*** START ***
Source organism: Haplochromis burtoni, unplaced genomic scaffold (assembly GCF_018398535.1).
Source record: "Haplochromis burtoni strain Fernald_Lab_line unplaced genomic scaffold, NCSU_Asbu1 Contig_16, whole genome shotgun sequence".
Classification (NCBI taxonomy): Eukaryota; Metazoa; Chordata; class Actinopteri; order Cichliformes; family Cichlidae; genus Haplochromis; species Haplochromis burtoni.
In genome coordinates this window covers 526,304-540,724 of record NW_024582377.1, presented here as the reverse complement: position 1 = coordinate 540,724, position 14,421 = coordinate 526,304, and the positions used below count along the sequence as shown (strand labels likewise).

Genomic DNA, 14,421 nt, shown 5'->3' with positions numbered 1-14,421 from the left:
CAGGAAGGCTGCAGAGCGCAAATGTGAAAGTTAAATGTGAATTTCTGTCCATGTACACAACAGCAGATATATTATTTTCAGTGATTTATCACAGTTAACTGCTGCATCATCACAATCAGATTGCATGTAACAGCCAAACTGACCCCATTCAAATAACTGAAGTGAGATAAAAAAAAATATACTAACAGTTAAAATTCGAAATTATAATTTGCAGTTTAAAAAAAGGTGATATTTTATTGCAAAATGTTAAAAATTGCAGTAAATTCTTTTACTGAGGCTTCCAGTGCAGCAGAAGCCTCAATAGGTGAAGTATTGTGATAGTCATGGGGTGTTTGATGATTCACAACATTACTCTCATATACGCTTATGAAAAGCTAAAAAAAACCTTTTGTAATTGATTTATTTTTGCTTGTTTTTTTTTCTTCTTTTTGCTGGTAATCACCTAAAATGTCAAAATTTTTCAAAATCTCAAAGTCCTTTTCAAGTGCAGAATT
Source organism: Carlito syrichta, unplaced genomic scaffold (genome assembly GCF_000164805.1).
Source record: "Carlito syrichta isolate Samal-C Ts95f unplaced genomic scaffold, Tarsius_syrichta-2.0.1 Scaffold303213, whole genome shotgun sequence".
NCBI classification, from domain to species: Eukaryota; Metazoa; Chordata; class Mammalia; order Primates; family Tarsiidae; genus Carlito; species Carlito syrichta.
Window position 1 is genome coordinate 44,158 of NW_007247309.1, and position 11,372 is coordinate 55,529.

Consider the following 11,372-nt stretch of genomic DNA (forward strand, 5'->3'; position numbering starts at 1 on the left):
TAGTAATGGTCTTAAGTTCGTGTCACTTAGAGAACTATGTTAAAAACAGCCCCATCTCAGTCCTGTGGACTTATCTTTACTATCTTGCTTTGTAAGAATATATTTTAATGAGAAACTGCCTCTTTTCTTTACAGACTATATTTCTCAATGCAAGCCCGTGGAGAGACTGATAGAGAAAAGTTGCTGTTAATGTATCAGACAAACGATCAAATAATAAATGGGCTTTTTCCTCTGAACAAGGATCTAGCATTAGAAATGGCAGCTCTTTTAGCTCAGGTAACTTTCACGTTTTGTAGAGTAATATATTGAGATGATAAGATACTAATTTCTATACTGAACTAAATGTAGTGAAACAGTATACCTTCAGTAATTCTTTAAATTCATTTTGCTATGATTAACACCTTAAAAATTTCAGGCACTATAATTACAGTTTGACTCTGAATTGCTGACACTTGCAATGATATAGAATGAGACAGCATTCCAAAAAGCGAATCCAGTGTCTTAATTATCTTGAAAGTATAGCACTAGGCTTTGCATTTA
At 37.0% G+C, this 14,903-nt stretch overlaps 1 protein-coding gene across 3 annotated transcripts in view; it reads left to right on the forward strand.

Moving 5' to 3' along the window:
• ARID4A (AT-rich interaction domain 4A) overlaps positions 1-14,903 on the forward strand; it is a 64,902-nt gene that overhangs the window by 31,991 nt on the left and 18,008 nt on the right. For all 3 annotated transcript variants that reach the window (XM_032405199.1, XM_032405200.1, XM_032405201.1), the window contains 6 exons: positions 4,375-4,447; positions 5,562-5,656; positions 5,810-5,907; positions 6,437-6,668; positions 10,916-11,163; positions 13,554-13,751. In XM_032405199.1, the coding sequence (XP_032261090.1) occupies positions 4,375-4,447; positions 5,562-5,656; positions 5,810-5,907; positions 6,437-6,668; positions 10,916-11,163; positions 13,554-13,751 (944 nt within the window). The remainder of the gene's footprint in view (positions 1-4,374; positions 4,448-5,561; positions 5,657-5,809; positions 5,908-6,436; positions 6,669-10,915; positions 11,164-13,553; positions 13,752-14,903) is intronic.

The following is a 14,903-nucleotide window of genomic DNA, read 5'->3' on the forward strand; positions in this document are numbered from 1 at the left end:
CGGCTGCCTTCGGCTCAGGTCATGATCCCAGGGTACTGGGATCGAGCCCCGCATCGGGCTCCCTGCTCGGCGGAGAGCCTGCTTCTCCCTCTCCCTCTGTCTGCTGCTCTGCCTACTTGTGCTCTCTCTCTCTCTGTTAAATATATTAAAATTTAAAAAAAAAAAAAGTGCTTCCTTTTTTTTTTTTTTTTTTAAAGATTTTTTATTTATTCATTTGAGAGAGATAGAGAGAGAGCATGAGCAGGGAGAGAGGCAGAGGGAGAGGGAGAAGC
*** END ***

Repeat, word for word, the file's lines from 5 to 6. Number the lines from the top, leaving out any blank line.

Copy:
Genomic DNA, 14,421 nt, shown 5'->3' with positions numbered 1-14,421 from the left:
CAGGAAGGCTGCAGAGCGCAAATGTGAAAGTTAAATGTGAATTTCTGTCCATGTACACAACAGCAGATATATTATTTTCAGTGATTTATCACAGTTAACTGCTGCATCATCACAATCAGATTGCATGTAACAGCCAAACTGACCCCATTCAAATAACTGAAGTGAGATAAAAAAAAATATACTAACAGTTAAAATTCGAAATTATAATTTGCAGTTTAAAAAAAGGTGATATTTTATTGCAAAATGTTAAAAATTGCAGTAAATTCTTTTACTGAGGCTTCCAGTGCAGCAGAAGCCTCAATAGGTGAAGTATTGTGATAGTCATGGGGTGTTTGATGATTCACAACATTACTCTCATATACGCTTATGAAAAGCTAAAAAAAACCTTTTGTAATTGATTTATTTTTGCTTGTTTTTTTTTCTTCTTTTTGCTGGTAATCACCTAAAATGTCAAAATTTTTCAAAATCTCAAAGTCCTTTTCAAGTGCAGAATT